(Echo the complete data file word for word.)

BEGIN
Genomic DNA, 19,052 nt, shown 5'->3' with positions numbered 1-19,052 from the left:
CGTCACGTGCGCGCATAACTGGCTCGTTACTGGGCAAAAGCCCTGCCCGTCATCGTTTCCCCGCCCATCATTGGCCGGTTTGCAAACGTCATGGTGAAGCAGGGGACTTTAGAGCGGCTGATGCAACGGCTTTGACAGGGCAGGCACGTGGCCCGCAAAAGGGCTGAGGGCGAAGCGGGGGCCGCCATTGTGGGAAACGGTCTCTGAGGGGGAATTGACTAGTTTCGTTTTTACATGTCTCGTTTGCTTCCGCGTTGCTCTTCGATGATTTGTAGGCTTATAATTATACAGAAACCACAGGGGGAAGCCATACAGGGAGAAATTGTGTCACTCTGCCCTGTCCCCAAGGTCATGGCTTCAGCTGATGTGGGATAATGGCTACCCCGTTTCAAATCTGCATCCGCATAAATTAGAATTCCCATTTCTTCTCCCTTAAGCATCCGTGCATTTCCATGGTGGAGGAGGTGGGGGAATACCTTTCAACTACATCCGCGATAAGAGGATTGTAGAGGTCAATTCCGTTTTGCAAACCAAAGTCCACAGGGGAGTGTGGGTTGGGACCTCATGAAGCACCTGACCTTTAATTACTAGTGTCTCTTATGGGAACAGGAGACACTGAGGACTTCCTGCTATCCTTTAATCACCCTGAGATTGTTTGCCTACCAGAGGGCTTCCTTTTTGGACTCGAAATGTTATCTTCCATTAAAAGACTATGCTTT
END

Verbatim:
Genomic DNA, 19,052 nt, shown 5'->3' with positions numbered 1-19,052 from the left:
CGTCACGTGCGCGCATAACTGGCTCGTTACTGGGCAAAAGCCCTGCCCGTCATCGTTTCCCCGCCCATCATTGGCCGGTTTGCAAACGTCATGGTGAAGCAGGGGACTTTAGAGCGGCTGATGCAACGGCTTTGACAGGGCAGGCACGTGGCCCGCAAAAGGGCTGAGGGCGAAGCGGGGGCCGCCATTGTGGGAAACGGTCTCTGAGGGGGAATTGACTAGTTTCGTTTTTACATGTCTCGTTTGCTTCCGCGTTGCTCTTCGATGATTTGTAGGCTTATAATTATACAGAAACCACAGGGGGAAGCCATACAGGGAGAAATTGTGTCACTCTGCCCTGTCCCCAAGGTCATGGCTTCAGCTGATGTGGGATAATGGCTACCCCGTTTCAAATCTGCATCCGCATAAATTAGAATTCCCATTTCTTCTCCCTTAAGCATCCGTGCATTTCCATGGTGGAGGAGGTGGGGGAATACCTTTCAACTACATCCGCGATAAGAGGATTGTAGAGGTCAATTCCGTTTTGCAAACCAAAGTCCACAGGGGAGTGTGGGTTGGGACCTCATGAAGCACCTGACCTTTAATTACTAGTGTCTCTTATGGGAACAGGAGACACTGAGGACTTCCTGCTATCCTTTAATCACCCTGAGATTGTTTGCCTACCAGAGGGCTTCCTTTTTGGACTCGAAATGTTATCTTCCATTAAAAGACTATGCTTT